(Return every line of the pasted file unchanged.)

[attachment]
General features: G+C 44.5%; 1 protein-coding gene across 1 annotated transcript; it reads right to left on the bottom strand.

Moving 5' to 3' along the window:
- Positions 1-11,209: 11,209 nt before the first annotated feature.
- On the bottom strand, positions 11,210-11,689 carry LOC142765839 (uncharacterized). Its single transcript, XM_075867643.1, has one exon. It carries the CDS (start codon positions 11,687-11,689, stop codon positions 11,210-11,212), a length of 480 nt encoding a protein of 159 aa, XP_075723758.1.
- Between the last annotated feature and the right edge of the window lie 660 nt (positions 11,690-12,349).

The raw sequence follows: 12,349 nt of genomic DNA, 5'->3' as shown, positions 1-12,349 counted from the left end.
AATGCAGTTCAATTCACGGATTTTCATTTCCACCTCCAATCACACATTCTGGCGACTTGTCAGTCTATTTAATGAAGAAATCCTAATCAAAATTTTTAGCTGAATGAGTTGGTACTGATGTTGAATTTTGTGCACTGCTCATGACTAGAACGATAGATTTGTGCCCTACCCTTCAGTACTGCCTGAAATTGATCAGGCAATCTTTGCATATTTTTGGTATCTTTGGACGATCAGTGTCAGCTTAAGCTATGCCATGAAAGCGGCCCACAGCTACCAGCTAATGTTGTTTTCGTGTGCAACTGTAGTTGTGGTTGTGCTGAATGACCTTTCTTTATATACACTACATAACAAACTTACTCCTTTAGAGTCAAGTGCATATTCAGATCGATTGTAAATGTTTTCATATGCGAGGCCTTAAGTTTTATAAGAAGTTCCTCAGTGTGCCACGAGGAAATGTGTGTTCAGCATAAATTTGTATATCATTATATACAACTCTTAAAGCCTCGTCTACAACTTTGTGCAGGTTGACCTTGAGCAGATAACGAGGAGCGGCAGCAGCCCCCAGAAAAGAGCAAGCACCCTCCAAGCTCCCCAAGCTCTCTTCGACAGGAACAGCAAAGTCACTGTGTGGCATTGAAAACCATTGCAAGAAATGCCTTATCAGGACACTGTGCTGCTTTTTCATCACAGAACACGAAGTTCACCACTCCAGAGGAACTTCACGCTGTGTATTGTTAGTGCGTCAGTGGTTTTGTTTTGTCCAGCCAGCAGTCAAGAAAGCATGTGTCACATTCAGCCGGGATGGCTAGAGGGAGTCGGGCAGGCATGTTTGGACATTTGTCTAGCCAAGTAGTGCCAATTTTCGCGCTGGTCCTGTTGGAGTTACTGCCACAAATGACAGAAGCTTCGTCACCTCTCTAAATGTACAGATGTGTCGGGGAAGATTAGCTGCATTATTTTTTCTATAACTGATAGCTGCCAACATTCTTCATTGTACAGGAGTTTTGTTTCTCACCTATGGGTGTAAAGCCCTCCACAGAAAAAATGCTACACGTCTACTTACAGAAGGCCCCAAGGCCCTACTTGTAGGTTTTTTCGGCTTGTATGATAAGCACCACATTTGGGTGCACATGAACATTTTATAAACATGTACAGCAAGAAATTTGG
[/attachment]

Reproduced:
General features: G+C 44.5%; 1 protein-coding gene across 1 annotated transcript; it reads right to left on the bottom strand.

Moving 5' to 3' along the window:
- Positions 1-11,209: 11,209 nt before the first annotated feature.
- On the bottom strand, positions 11,210-11,689 carry LOC142765839 (uncharacterized). Its single transcript, XM_075867643.1, has one exon. It carries the CDS (start codon positions 11,687-11,689, stop codon positions 11,210-11,212), a length of 480 nt encoding a protein of 159 aa, XP_075723758.1.
- Between the last annotated feature and the right edge of the window lie 660 nt (positions 11,690-12,349).

The raw sequence follows: 12,349 nt of genomic DNA, 5'->3' as shown, positions 1-12,349 counted from the left end.
AATGCAGTTCAATTCACGGATTTTCATTTCCACCTCCAATCACACATTCTGGCGACTTGTCAGTCTATTTAATGAAGAAATCCTAATCAAAATTTTTAGCTGAATGAGTTGGTACTGATGTTGAATTTTGTGCACTGCTCATGACTAGAACGATAGATTTGTGCCCTACCCTTCAGTACTGCCTGAAATTGATCAGGCAATCTTTGCATATTTTTGGTATCTTTGGACGATCAGTGTCAGCTTAAGCTATGCCATGAAAGCGGCCCACAGCTACCAGCTAATGTTGTTTTCGTGTGCAACTGTAGTTGTGGTTGTGCTGAATGACCTTTCTTTATATACACTACATAACAAACTTACTCCTTTAGAGTCAAGTGCATATTCAGATCGATTGTAAATGTTTTCATATGCGAGGCCTTAAGTTTTATAAGAAGTTCCTCAGTGTGCCACGAGGAAATGTGTGTTCAGCATAAATTTGTATATCATTATATACAACTCTTAAAGCCTCGTCTACAACTTTGTGCAGGTTGACCTTGAGCAGATAACGAGGAGCGGCAGCAGCCCCCAGAAAAGAGCAAGCACCCTCCAAGCTCCCCAAGCTCTCTTCGACAGGAACAGCAAAGTCACTGTGTGGCATTGAAAACCATTGCAAGAAATGCCTTATCAGGACACTGTGCTGCTTTTTCATCACAGAACACGAAGTTCACCACTCCAGAGGAACTTCACGCTGTGTATTGTTAGTGCGTCAGTGGTTTTGTTTTGTCCAGCCAGCAGTCAAGAAAGCATGTGTCACATTCAGCCGGGATGGCTAGAGGGAGTCGGGCAGGCATGTTTGGACATTTGTCTAGCCAAGTAGTGCCAATTTTCGCGCTGGTCCTGTTGGAGTTACTGCCACAAATGACAGAAGCTTCGTCACCTCTCTAAATGTACAGATGTGTCGGGGAAGATTAGCTGCATTATTTTTTCTATAACTGATAGCTGCCAACATTCTTCATTGTACAGGAGTTTTGTTTCTCACCTATGGGTGTAAAGCCCTCCACAGAAAAAATGCTACACGTCTACTTACAGAAGGCCCCAAGGCCCTACTTGTAGGTTTTTTCGGCTTGTATGATAAGCACCACATTTGGGTGCACATGAACATTTTATAAACATGTACAGCAAGAAATTTGG